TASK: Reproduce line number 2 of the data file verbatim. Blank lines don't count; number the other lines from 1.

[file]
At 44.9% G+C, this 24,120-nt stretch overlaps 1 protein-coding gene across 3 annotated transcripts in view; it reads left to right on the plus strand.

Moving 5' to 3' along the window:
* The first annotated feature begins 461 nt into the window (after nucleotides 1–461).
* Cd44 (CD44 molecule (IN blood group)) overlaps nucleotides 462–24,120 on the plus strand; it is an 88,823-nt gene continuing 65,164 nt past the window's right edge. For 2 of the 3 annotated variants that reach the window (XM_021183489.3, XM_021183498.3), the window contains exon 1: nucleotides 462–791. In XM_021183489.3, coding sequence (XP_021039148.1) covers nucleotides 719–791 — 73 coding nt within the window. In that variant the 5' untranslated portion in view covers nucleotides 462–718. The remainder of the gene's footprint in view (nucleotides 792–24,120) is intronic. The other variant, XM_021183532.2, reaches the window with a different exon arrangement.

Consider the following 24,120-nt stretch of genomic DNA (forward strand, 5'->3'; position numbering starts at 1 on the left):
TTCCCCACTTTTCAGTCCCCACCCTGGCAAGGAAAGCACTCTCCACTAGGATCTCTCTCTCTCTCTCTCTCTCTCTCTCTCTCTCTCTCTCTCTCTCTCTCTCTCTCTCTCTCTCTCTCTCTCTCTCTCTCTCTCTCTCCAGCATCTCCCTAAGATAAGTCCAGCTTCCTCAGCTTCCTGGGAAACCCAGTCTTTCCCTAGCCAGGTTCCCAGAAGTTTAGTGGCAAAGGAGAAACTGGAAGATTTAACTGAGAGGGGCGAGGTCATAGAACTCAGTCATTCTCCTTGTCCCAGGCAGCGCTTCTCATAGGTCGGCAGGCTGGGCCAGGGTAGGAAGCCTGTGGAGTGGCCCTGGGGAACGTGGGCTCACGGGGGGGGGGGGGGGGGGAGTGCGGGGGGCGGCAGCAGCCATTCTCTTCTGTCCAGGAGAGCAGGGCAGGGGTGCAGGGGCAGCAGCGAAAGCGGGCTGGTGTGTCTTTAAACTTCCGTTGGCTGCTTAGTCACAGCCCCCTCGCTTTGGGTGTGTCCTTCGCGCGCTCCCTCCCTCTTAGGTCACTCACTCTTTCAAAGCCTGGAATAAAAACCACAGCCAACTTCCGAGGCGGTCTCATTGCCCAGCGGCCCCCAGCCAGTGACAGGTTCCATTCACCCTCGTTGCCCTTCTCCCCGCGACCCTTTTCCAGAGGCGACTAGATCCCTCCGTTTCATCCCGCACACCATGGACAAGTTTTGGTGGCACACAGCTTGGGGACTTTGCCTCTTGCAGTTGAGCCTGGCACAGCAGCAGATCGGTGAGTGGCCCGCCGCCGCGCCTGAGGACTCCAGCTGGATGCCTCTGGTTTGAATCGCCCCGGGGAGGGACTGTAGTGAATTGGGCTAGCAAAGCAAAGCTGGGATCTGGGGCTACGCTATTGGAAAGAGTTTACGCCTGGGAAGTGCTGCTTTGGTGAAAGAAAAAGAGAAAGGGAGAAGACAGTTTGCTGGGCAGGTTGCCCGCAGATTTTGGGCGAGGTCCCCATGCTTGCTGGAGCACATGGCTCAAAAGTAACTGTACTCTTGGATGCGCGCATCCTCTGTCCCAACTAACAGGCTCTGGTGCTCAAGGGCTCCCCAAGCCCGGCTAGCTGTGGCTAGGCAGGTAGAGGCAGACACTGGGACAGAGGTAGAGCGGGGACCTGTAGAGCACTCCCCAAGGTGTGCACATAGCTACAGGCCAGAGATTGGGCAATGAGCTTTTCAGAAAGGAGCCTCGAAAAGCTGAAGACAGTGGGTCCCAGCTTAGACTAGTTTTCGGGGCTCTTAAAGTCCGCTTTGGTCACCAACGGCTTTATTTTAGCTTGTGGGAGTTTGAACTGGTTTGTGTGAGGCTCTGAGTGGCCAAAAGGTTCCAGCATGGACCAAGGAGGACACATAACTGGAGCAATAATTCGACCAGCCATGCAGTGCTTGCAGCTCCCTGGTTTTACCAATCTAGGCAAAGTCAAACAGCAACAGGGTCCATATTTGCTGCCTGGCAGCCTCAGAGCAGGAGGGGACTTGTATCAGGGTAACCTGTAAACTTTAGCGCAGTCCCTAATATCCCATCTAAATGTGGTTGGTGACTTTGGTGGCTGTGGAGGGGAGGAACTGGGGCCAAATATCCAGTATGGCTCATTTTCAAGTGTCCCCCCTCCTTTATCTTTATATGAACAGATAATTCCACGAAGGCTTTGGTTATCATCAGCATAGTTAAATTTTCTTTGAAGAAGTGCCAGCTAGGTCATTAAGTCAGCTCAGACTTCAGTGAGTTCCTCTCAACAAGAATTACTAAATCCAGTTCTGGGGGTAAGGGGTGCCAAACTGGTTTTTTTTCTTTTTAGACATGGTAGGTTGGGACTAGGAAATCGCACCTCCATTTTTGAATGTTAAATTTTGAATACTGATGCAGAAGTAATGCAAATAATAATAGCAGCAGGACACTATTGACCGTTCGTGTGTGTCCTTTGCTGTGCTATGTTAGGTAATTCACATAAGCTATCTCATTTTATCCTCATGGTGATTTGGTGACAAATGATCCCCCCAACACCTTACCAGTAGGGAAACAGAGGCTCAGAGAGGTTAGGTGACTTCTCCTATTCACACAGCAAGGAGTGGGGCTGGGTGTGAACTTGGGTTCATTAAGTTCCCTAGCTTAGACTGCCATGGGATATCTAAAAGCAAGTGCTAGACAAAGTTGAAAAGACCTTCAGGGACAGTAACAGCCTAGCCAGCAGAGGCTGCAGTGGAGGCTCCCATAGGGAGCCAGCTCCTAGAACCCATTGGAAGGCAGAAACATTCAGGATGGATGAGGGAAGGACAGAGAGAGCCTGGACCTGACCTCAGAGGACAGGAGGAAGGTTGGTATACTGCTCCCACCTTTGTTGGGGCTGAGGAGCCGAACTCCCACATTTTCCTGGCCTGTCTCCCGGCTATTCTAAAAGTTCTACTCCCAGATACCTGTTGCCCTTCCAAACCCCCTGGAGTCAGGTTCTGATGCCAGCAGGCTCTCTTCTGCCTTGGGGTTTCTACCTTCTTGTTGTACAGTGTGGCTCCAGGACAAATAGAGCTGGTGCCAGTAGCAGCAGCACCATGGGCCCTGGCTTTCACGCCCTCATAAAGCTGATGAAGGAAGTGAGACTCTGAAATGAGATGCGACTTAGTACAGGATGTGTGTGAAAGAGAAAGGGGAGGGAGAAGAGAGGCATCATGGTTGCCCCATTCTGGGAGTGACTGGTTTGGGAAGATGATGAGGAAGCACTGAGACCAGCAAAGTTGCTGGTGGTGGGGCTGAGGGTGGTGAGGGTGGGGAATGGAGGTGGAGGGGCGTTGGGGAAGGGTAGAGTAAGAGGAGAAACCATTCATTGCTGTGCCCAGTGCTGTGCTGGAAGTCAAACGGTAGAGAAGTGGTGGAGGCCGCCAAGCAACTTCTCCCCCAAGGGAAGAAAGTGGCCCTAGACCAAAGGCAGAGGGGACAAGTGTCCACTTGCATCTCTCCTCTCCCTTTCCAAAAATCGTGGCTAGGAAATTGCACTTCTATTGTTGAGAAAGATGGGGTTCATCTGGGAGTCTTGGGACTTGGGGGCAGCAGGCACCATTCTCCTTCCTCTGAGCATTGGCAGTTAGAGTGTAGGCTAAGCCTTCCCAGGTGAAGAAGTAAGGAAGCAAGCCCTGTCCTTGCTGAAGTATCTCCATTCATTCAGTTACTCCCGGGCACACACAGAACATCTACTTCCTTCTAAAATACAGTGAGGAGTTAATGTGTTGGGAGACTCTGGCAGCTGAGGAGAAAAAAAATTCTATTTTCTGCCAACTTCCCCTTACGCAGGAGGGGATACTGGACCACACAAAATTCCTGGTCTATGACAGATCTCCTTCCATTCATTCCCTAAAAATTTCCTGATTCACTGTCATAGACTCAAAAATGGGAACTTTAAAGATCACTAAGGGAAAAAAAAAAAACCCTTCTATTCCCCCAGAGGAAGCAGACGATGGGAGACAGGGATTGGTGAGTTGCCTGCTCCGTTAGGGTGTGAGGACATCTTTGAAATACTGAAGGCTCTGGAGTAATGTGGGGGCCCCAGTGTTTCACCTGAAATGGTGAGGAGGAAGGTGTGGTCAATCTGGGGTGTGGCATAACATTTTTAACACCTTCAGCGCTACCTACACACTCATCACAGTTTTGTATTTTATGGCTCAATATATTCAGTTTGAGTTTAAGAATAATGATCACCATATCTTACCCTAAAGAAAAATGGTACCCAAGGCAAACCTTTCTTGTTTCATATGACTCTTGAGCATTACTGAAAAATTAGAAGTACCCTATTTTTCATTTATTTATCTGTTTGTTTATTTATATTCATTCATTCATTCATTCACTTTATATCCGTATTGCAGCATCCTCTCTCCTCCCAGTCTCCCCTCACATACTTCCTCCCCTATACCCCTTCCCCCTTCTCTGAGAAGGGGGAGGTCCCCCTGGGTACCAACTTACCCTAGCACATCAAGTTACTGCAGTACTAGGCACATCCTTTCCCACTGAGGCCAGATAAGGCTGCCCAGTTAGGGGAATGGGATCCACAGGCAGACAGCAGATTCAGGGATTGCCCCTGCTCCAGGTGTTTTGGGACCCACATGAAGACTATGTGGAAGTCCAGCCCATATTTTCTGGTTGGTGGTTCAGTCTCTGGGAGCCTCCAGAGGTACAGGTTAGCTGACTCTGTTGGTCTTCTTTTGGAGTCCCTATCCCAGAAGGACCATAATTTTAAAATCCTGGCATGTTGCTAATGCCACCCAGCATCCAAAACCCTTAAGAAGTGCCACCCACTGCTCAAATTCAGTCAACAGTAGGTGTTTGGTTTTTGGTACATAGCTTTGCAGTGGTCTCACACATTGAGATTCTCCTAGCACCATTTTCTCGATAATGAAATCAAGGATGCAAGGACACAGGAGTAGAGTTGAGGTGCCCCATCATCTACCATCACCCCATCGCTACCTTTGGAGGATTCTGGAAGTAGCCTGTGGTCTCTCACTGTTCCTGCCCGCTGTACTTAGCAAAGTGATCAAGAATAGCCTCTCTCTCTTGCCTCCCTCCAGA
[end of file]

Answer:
Moving 5' to 3' along the window: